The fact that you need to have a day job to survive as an artist, that it’s not a sustainable practice as a recent report has shown it pays far less than minimum living wage. Our day job is production in the arts sector which pays less than most day jobs do. In short, what we find most challenging as artists living in the UK is to make a living. Maybe the most insane thing we do is to insist on trying to make a living within this sector. But this is not just a monetary thing, it makes you constantly question your own value and the value of the work you do.

What sort of initiative would be of help for you ? 

An initiative to end capitalism? 

Art is increasingly being asked to do other things like social work, education, activism, community work etc and although we don’t mind some of these intersections we think it’s a problem that art is no longer seen as a value in its own right and artwork as valuable work. We don’t know what kind of initiative could bring back this valuation but it seems it would help us a lot.

You recently launched an online gallery and platform selling queer artist’s work. What do you think are the main blockers that queer artists encounter when trying to sell their work? How can your platform support them ? 

The wider art market looks at the queer artist as tokens to tick boxes, which means the queer artist is forced to fit into this tiny box: they are expected to make art only about queer issues, in what passes as a recognisably queer style, turning the “box” into a life sentence. 

Tokenism also means queer artists are made to compete with each other rather than collaborate or create collectively. 

This is why we need a dedicated platform for queer artists to form and draw strength from the community, to move beyond the straightjackets imposed by the wider market, and come out of the ticked “boxes” as we once came out as queer. 

One of the benefits of a platform dedicated to queer artists would be to help us see how diverse queer is within itself, instead of normalising or standardising what deviates from the norm as inclusion into the wider market, on the market’s own terms would mean, creating an awareness of not only the diversity and dynamism offered by queer art but by queerness itself. 

Most queer artists are understandably weary of the wider art market dynamics, the cut throat competition, the speculative prices, the danger of selling out, the pressure to behave and speak in a “straight” manner, the risk of finding yourself a part of something you feel is ideologically suspect or next to an artist you do not respect etc. Most galleries do not understand these kinds of concerns. Being queer artists ourselves we are hoping to cater to these needs even if we might have less chance of selling the artwork then more established sales platforms.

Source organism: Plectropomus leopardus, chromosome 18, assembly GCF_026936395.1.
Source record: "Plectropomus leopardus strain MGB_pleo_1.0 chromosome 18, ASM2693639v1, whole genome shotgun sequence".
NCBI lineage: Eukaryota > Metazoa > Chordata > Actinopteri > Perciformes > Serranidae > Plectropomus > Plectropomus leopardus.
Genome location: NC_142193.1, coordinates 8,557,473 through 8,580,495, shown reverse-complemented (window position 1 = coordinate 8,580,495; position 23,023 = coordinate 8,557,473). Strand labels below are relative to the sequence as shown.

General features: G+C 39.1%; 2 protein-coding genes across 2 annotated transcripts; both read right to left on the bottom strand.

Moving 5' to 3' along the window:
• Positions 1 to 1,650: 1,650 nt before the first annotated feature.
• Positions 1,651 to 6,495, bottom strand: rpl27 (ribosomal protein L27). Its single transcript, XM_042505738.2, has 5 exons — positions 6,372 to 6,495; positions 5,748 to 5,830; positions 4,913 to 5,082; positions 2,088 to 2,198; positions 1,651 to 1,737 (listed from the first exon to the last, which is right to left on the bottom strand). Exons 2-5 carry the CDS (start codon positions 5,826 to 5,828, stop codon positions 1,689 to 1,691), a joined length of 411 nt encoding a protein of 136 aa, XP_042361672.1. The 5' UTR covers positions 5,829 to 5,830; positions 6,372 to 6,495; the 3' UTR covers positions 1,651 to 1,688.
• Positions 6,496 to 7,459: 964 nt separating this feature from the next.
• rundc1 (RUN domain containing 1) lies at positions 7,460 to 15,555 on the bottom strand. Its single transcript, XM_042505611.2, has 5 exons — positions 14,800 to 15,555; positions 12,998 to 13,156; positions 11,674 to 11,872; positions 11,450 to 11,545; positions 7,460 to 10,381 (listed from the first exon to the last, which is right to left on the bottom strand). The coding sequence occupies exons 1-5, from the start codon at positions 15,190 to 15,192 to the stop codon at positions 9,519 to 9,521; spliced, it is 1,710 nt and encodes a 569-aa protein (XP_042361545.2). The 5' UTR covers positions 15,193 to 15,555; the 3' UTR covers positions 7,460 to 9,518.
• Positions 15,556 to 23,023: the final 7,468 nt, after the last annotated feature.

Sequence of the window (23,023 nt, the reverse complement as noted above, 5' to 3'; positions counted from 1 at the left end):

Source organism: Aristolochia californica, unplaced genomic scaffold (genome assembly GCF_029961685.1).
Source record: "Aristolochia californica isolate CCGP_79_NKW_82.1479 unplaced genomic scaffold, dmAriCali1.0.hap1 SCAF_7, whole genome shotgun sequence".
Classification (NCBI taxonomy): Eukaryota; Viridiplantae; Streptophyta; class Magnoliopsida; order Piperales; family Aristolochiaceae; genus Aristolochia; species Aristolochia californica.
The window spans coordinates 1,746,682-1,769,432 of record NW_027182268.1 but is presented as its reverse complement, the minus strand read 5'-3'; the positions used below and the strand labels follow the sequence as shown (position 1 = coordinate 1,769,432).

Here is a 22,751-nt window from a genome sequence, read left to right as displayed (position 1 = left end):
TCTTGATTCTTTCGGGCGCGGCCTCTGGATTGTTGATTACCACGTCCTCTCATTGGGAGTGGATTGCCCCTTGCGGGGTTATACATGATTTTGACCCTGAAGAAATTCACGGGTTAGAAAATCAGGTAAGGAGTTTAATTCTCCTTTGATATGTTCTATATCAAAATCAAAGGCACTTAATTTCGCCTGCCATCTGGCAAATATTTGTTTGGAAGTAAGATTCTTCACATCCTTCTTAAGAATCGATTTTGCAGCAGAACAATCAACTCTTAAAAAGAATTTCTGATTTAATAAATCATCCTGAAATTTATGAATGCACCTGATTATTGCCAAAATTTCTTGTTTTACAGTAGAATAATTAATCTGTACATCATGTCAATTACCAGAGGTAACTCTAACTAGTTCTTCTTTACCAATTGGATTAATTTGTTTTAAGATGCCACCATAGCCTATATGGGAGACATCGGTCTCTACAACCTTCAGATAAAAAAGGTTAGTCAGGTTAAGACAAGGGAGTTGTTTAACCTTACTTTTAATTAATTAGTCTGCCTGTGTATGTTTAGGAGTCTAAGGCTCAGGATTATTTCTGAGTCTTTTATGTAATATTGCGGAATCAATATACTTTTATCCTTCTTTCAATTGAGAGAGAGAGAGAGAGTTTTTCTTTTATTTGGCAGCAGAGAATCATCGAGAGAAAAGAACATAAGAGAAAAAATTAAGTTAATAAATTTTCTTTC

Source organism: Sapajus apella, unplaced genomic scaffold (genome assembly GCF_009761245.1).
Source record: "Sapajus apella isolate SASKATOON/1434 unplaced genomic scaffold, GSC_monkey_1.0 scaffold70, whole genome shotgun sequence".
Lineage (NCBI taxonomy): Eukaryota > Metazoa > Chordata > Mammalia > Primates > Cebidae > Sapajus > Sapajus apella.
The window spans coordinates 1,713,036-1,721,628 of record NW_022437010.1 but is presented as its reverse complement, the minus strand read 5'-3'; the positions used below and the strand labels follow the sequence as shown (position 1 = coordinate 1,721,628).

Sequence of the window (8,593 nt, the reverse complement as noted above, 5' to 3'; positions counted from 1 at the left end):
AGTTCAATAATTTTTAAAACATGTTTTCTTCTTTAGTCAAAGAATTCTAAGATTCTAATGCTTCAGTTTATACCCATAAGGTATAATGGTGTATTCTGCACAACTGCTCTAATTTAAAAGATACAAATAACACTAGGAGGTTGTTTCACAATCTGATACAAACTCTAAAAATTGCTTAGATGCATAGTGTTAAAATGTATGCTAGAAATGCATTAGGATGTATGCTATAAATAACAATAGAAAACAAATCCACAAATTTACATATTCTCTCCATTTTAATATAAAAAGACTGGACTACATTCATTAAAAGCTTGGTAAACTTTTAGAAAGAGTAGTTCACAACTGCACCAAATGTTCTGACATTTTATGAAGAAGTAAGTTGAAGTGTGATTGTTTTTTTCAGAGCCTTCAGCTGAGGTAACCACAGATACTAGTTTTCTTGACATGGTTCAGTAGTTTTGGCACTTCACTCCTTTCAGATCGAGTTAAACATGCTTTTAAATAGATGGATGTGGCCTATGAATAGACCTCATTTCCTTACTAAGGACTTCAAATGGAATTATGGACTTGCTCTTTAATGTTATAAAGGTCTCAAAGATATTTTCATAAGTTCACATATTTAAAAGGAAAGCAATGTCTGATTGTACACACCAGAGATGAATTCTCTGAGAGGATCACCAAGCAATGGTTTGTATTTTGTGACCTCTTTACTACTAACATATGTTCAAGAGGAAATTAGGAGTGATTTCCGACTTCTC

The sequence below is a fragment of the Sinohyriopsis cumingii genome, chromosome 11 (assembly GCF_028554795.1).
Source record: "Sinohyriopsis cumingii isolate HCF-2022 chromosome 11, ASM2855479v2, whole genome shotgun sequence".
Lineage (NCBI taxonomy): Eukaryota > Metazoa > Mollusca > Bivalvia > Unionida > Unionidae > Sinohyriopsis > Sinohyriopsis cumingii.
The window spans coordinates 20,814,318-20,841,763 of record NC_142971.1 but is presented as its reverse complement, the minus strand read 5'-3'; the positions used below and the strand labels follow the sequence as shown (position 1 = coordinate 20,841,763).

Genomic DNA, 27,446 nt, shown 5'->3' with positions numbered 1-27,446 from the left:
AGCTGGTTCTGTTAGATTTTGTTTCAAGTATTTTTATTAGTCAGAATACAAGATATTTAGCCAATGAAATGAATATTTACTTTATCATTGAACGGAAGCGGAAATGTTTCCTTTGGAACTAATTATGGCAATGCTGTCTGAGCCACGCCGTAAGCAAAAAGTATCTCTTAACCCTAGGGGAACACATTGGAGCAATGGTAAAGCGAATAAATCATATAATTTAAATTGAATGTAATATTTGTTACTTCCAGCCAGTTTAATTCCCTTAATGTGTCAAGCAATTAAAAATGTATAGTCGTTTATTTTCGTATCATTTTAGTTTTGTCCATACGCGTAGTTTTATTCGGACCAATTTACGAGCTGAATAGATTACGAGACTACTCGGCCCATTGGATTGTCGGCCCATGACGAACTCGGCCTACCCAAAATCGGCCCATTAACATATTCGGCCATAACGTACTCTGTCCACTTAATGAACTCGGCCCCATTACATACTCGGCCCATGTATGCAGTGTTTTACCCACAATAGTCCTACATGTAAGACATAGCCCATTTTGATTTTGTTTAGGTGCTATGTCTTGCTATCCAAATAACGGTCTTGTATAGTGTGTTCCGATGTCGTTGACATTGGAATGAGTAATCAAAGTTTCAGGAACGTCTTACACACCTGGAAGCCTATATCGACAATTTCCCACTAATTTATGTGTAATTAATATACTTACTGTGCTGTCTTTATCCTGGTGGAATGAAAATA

One of the blocks that queer artists encounter in the art market is the binary logic it operates on, for instance the established artists versus emerging artist binary, which is based on a false assumption that art is a career with a straight path and also insidiously relies on ageism since the emerging artist is supposed to be young and the established artist is supposed to be mature. As if until a certain age you haven’t made it you are deemed a failure, as if art history is not full of great artists ‘discovered” after their death. This established/ emerging binary also disregards all sorts of differences like how migration or gender transition necessitates a late emergence, and as such proves that the binaries that the art market operates on take for granted that the artist has a privileged background.  will not be operating based on these binaries. We will be a non binary gallery 🙂 

QAP and Ugly Duck have recently become friends with benefits, meaning that Ugly Duck will support the pool of artists that QAP works with by providing low / free cost of our studio, will operate visibility exchanges and will co curate a show in the summer. 

Watch this space !